Drug Enquirer


“Amphetamines (Dexedrine), as with cocaine, can induce symptoms similar to those seen in obsessive disorder, panic disorder, and phobic disorders.”

ABOVE: American Psychiatric Association's Diagnostic and Statistical Manual of Mental Disorders as cited in Kaplan and Sadock's Synopsis of Psychiatry (2007).

Dexedrine Side Effects and Warnings

Dexedrine (dextroamphetamine) is a powerful drug known to produce increased wakefulness and focus, decreased fatigue and decreased appetite. The psychiatric drug is also known to have a high potential for severe dependence.

DEA Schedule II Substance

Drug Enforcement Administration, Department Of Justice: Schedule II (2) Controlled Substance

DEA Schedule II Control Substance means this drug has a “high potential for abuse” that “may lead to severe psychological or physical dependence,” and the federal government sets limits on the amount that may be manufactured each year.

FDA “Black Box” Warning

The Food and Drug Administration (FDA) requires the following “black box” warning on all amphetamine drugs, including Dexedrine, which means that medical studies indicate Dexedrine carries a significant risk of serious, or even life-threatening, adverse effects.





ABOVE: FDA black box warning label appears on the manufacturer's wholesale packaging and is the strongest alert the FDA can require. (Emphasis added.)


Dexedrine (dextroamphetamine) is an amphetamine drug.

Used For

How Does Dexedrine Work?

Dexedrine (as with all amphetamines) works by by initiating the acute stress response (“fight or flight” response). The central nervous system prepares the body for physical action by creating physiological changes as if it were stressed or under threat. These changes include:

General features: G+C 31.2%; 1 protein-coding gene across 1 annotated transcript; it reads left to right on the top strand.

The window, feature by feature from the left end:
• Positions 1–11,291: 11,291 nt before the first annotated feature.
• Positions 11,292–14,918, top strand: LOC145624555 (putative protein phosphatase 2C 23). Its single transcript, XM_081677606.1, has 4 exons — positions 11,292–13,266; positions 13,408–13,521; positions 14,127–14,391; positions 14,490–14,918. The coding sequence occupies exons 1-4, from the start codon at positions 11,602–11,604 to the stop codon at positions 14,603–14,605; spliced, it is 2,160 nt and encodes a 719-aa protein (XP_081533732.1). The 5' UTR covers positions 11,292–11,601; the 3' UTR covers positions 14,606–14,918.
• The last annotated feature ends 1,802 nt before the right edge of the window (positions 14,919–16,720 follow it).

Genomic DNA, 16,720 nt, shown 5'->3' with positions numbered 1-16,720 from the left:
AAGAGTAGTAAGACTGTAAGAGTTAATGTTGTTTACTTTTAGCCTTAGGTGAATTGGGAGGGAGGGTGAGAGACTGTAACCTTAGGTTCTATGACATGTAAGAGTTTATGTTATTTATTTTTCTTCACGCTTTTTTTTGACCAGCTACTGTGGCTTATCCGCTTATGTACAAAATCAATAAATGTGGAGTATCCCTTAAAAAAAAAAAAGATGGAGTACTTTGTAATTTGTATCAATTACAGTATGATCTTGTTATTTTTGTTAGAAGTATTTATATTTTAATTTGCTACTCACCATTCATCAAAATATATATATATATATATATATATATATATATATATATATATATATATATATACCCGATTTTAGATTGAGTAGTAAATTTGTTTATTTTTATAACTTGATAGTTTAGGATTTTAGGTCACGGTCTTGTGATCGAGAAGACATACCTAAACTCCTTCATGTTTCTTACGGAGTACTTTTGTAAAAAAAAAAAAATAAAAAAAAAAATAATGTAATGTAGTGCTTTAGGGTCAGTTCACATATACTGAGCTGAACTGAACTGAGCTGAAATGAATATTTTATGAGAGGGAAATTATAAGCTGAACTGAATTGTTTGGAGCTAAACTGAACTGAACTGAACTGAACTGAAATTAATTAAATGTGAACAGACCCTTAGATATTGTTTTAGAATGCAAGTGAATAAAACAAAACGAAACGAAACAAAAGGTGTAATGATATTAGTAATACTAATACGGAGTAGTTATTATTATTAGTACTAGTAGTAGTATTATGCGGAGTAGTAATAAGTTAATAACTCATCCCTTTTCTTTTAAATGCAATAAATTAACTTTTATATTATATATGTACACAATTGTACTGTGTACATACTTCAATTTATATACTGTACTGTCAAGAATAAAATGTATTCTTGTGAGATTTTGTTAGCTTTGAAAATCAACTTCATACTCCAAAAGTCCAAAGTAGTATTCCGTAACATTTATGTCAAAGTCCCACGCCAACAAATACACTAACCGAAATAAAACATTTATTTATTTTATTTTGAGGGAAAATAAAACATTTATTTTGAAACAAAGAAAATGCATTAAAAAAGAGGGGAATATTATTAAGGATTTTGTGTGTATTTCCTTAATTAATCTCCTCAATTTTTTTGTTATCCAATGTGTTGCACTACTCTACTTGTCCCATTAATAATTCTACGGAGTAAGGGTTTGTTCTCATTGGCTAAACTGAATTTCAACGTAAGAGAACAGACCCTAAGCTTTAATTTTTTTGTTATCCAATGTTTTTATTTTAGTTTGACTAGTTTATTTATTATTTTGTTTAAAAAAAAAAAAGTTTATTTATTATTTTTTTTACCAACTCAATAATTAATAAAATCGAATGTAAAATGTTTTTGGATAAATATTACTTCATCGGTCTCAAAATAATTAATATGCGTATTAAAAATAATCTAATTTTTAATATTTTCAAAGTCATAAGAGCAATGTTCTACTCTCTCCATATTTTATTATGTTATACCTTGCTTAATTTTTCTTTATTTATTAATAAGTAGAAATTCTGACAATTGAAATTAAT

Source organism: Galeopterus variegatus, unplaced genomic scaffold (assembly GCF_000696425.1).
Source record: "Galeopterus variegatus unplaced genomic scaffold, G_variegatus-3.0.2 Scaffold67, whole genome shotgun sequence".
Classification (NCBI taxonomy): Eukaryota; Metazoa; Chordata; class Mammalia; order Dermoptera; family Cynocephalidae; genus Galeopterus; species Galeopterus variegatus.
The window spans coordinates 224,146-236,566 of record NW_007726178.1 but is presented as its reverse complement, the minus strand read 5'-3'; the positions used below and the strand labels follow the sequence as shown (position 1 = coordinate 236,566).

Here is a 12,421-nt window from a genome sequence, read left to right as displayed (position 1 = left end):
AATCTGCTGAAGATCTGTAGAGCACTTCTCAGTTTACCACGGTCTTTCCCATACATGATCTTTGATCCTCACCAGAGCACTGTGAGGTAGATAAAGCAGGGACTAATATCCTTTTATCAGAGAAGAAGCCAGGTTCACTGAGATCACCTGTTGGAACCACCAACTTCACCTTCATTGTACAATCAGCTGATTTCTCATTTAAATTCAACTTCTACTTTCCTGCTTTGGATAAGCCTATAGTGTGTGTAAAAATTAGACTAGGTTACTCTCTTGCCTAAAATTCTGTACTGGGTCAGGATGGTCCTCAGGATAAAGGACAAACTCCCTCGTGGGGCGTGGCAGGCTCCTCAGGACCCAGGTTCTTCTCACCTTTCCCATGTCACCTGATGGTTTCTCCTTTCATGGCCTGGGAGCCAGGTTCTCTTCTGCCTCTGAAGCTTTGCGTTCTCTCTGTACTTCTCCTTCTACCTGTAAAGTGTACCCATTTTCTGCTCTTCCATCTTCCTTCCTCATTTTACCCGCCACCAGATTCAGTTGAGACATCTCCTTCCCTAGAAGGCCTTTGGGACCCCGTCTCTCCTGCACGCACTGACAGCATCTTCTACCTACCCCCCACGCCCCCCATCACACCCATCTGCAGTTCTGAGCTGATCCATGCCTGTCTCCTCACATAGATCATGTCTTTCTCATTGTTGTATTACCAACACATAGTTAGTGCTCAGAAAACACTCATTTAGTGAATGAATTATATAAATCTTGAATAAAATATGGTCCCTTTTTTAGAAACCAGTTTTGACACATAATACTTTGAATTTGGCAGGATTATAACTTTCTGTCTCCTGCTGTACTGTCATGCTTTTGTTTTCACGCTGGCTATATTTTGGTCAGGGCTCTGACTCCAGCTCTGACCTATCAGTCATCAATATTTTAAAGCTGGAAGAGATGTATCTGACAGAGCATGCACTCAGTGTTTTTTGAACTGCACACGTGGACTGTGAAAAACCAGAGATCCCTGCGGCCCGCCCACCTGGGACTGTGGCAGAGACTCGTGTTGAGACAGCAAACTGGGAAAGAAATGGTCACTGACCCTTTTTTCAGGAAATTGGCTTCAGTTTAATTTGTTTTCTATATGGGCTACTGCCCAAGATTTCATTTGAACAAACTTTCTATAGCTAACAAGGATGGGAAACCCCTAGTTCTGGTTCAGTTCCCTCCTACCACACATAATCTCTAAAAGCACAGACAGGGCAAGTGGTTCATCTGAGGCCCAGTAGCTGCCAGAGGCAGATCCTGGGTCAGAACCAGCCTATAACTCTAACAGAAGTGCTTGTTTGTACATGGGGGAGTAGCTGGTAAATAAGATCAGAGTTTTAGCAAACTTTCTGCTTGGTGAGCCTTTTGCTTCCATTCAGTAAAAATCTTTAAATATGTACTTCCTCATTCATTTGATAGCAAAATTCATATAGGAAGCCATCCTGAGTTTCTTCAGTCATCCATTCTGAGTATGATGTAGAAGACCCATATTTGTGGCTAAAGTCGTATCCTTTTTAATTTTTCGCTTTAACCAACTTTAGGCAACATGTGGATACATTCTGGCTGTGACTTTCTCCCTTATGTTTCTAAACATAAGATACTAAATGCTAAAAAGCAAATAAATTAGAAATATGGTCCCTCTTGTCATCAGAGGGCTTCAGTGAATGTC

Small doses of Dexedrine can banish tiredness and make the user feel alert and refreshed. However, the burst of energy comes at a price. A “speed crash” always follows the high and typically leaves the user feeling nauseous, irritable, depressed and extremely exhausted.

“The effects of amphetamines and methamphetamine are similar to cocaine, but their onset is slower and their duration is longer”

ABOVE: Drug Enforcement Administration (DEA), US Department of Justice. “Drug Fact Sheet: Amphetamines,” undated, retrieved January 15, 2013 www.justice.gov/dea/druginfo/drug_data_sheets/Amphetamines.pdf.

Do Not Dexedrine Use If

You have not tried other psychotherapy, have high blood pressure or any form of heart disease, are very nervous or have severe insomnia, have a history of addiction to drugs or alcohol, or have Tourette syndrome. Do not combine with monoamine oxidase inhibitors.

Dexedrine is not recommended for use as an anorectic (suppressing or causing loss of appetite) agent in children under 12 years of age.

Tolerance Warning

Tolerance to the anorectic (suppressing or causing loss of appetite) effect usually develops within a few weeks. When this occurs, the recommended dose should not be exceeded in an attempt to increase the effect; rather, the drug should be discontinued (see DEPENDENCE, TOLERANCE AND WITHDRAWAL).

Common Side Effects

Less Common Side Effects

Overdose Side Effects

Dexedrine has been extensively abused. Extreme psychological dependence and severe social disability have resulted. Abuse of Dexedrine may cause a sudden heart attack even in those with no signs of heart disease. Symptoms of overdose that require immediate medical assistance include:

Abuse of Dexedrine